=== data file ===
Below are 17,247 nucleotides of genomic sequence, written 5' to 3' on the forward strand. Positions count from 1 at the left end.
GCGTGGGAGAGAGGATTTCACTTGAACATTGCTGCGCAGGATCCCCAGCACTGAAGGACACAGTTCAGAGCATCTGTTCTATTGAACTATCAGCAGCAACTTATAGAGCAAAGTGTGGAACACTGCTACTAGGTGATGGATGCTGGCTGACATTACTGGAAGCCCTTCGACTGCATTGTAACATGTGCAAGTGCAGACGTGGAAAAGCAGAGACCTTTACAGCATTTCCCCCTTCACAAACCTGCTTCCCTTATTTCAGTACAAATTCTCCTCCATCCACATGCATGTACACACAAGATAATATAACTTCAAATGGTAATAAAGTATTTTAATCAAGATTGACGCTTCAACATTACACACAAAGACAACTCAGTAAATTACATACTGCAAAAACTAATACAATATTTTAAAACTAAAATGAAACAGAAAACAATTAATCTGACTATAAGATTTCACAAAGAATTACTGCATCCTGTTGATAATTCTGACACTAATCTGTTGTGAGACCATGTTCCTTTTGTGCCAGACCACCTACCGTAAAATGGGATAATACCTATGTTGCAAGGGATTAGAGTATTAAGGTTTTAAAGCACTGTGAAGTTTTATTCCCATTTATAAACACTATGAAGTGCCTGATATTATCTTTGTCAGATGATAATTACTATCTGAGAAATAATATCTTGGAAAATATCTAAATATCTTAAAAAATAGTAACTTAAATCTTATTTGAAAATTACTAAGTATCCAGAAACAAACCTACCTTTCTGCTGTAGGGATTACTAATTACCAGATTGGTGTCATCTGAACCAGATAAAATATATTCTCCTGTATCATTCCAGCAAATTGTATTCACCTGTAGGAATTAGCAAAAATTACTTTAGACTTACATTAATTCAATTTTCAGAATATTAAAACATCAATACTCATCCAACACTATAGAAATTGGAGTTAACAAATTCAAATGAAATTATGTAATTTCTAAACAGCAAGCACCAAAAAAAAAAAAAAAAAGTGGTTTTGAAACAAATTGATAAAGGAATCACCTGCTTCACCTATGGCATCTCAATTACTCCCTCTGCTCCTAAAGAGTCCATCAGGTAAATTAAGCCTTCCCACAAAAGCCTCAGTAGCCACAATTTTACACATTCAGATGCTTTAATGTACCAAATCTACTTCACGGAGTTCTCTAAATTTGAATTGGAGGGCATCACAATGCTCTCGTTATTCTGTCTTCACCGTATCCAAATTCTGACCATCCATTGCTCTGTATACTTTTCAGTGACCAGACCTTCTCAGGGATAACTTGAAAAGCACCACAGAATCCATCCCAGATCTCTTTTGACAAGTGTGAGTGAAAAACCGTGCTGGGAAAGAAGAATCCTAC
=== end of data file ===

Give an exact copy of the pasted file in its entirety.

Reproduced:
Below are 17,247 nucleotides of genomic sequence, written 5' to 3' on the forward strand. Positions count from 1 at the left end.
GCGTGGGAGAGAGGATTTCACTTGAACATTGCTGCGCAGGATCCCCAGCACTGAAGGACACAGTTCAGAGCATCTGTTCTATTGAACTATCAGCAGCAACTTATAGAGCAAAGTGTGGAACACTGCTACTAGGTGATGGATGCTGGCTGACATTACTGGAAGCCCTTCGACTGCATTGTAACATGTGCAAGTGCAGACGTGGAAAAGCAGAGACCTTTACAGCATTTCCCCCTTCACAAACCTGCTTCCCTTATTTCAGTACAAATTCTCCTCCATCCACATGCATGTACACACAAGATAATATAACTTCAAATGGTAATAAAGTATTTTAATCAAGATTGACGCTTCAACATTACACACAAAGACAACTCAGTAAATTACATACTGCAAAAACTAATACAATATTTTAAAACTAAAATGAAACAGAAAACAATTAATCTGACTATAAGATTTCACAAAGAATTACTGCATCCTGTTGATAATTCTGACACTAATCTGTTGTGAGACCATGTTCCTTTTGTGCCAGACCACCTACCGTAAAATGGGATAATACCTATGTTGCAAGGGATTAGAGTATTAAGGTTTTAAAGCACTGTGAAGTTTTATTCCCATTTATAAACACTATGAAGTGCCTGATATTATCTTTGTCAGATGATAATTACTATCTGAGAAATAATATCTTGGAAAATATCTAAATATCTTAAAAAATAGTAACTTAAATCTTATTTGAAAATTACTAAGTATCCAGAAACAAACCTACCTTTCTGCTGTAGGGATTACTAATTACCAGATTGGTGTCATCTGAACCAGATAAAATATATTCTCCTGTATCATTCCAGCAAATTGTATTCACCTGTAGGAATTAGCAAAAATTACTTTAGACTTACATTAATTCAATTTTCAGAATATTAAAACATCAATACTCATCCAACACTATAGAAATTGGAGTTAACAAATTCAAATGAAATTATGTAATTTCTAAACAGCAAGCACCAAAAAAAAAAAAAAAAAGTGGTTTTGAAACAAATTGATAAAGGAATCACCTGCTTCACCTATGGCATCTCAATTACTCCCTCTGCTCCTAAAGAGTCCATCAGGTAAATTAAGCCTTCCCACAAAAGCCTCAGTAGCCACAATTTTACACATTCAGATGCTTTAATGTACCAAATCTACTTCACGGAGTTCTCTAAATTTGAATTGGAGGGCATCACAATGCTCTCGTTATTCTGTCTTCACCGTATCCAAATTCTGACCATCCATTGCTCTGTATACTTTTCAGTGACCAGACCTTCTCAGGGATAACTTGAAAAGCACCACAGAATCCATCCCAGATCTCTTTTGACAAGTGTGAGTGAAAAACCGTGCTGGGAAAGAAGAATCCTAC